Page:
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Integrated Marketing Communication: Benefits and Limits Essay

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Updated: Jul 15th, 2020

The promotion of an organisation’s brand is important to the organisation’s success. Any communication that will affect the brand must therefore be carefully planned. Integrated marketing communication (IMC) is a tool that emerged toward the end of the 1990s. As the name suggests, IMC integrates all tools or channels that an organisation uses to promote its brand. According to Wehling (1996, p. 22), IMC refers to the strategic co-ordination of not only the messages that an organisation sends to the public, but also the media that the organisation uses to build its brand image.

Advertising as a promotional tool also seeks to create a good brand image for an organisation. Consequently, advertisers should have a good knowledge of the concept of IMC to effectively enhance the consistency and cohesiveness of released information that may affect the image of an organisation either directly or indirectly. This paper presents a critical analysis of the concept of IMC.

The benefits of IMC to an organisation

IMC enhances development of strong relationships between different departments of an organisation and customers. If effectively done, the customer will be able to ascertain information about purchasing an item. For instance, a customer will receive information about the various steps involved in purchasing a product or accessing a service, both essential to making informed decisions. The interaction between the parties in the purchasing process enables the organisation to nurture its relationship with customers and at the same time boost loyalty to its products and/or services.

IMC enables an organisation to send a clear message to its target market. It is usual that prior to implementation of IMC, the different promotional tools of an organisation framed messages in a manner deemed to be effective and appropriate for each individual tool used. The ultimate result of this approach was usually that customers received different versions of information for a specific product or service. Thus, the potential for confusion existed, as it would be difficult for a customer to decipher which version to believe.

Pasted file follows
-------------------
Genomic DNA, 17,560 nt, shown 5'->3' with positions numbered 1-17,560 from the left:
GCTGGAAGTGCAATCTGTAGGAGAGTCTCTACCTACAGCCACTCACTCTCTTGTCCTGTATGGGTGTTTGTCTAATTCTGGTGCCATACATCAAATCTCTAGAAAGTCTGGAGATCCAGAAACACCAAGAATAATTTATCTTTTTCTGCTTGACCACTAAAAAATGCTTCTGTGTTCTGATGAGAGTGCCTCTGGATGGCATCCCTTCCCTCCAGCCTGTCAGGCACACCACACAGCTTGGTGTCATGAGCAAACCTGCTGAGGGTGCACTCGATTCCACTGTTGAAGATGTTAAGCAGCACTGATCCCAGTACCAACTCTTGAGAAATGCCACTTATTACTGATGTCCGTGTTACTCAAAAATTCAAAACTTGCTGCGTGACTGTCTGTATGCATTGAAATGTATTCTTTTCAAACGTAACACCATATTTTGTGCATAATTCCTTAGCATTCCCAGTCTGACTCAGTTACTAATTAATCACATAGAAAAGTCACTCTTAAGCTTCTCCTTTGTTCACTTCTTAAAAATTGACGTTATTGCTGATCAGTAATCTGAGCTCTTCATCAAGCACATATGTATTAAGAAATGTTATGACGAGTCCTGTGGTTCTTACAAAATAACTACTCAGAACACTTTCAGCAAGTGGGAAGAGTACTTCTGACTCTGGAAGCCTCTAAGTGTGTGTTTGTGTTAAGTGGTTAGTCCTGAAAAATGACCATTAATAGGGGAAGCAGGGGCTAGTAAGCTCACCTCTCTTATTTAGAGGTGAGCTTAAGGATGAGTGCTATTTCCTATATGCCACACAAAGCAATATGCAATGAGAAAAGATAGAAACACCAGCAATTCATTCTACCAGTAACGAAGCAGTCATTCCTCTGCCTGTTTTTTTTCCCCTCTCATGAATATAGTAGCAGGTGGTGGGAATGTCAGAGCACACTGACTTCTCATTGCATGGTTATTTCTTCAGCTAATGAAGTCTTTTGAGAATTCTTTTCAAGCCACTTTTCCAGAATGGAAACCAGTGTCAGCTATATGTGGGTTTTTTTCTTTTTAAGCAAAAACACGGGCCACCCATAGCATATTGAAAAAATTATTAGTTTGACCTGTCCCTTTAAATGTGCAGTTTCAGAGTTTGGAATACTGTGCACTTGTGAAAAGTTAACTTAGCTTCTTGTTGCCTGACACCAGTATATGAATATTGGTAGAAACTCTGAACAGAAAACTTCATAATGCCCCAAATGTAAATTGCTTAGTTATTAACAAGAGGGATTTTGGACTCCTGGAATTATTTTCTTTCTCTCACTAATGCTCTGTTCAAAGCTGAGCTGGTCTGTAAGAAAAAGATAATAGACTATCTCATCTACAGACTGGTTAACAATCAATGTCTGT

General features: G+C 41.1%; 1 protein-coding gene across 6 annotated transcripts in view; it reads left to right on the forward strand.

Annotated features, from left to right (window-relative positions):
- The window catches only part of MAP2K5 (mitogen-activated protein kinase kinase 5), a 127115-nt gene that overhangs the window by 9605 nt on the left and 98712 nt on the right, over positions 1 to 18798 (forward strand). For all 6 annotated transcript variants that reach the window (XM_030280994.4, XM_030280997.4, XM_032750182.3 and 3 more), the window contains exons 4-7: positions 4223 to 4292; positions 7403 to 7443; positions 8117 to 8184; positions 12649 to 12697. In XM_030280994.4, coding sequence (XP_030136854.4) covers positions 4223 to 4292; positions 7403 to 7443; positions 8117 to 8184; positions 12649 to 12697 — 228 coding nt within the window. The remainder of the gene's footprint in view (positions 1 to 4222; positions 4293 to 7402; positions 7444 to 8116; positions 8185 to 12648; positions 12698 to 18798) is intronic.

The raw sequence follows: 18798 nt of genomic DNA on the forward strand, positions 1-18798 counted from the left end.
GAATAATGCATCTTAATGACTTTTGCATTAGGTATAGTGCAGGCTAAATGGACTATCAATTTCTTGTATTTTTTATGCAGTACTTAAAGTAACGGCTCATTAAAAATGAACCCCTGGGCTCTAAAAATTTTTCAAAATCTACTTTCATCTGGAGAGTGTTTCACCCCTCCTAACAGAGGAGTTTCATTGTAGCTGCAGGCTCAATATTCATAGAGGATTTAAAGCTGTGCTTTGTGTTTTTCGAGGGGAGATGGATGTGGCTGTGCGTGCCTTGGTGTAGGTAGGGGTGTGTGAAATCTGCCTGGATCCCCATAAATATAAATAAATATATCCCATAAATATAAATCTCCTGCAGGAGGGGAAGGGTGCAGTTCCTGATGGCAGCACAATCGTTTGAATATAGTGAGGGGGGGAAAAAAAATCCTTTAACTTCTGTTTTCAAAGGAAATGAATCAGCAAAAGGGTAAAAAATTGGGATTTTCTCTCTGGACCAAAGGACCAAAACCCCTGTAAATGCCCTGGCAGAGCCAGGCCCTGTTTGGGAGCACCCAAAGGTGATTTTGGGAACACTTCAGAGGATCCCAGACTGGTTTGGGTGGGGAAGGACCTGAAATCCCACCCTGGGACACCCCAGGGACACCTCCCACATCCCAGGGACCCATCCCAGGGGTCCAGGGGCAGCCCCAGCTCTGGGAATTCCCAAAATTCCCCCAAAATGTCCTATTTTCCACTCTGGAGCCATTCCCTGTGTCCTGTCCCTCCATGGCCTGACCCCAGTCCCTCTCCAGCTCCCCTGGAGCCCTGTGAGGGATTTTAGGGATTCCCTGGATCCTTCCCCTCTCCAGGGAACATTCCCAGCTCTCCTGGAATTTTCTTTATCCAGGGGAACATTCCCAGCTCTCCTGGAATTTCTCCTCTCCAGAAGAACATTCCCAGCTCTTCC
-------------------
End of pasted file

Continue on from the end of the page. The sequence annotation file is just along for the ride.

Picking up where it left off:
In contrast, IMC provides a well-structured message as it ties together all of the promotional tools being used, thereby eliminating ‘promotional noise’ that may exist when messages are simultaneously sent out using different promotional tools. This strategy enables an organisation to remain competitive in the market and maximise its profitability.

Another benefit of IMC is that it enables an organisation to engage all communication tools available to create greater awareness of its products or services. Research has shown that use of images in advertisements and direct mail are instrumental in enhancing advertisement awareness (Wightman1999, p.20). When implementing IMC, an organisation can utilise a variety of communication tools to create more avenues for increasing market awareness of a product. A combination of several tools plays a fundamental role in persuading potential customers to purchase a product. Consequently, the result will be an increase in sales, which is the major objective for all advertising efforts.

The skilful co-ordination of messages facilitated by IMC helps increase the target market’s knowledge of the product. Timely reminders and continuous updates of product’s features changes help increase business-customer relations (Reich 1998, p. 27). It enables customers to make informed choices when selecting a product that best suits their needs. This has an impact on the customer’s perception of the company with respect to transparency and credibility.

IMC considerably reduces the cost of operations within an organisation. It prevents duplication of information dissemination through different promotional tools. Additionally, it reduces the number of marketing agencies that an organisation must rely on for building an attractive brand image. IMC also saves an organisation time, eliminating the need to hold numerous meetings with several agencies to provide updates about company operations (Rose 1996, p. 128). Ultimately, IMC reduces the workload of all major participants concerned with the promotional matters of an organisation.

Factors that limit the adoption of IMC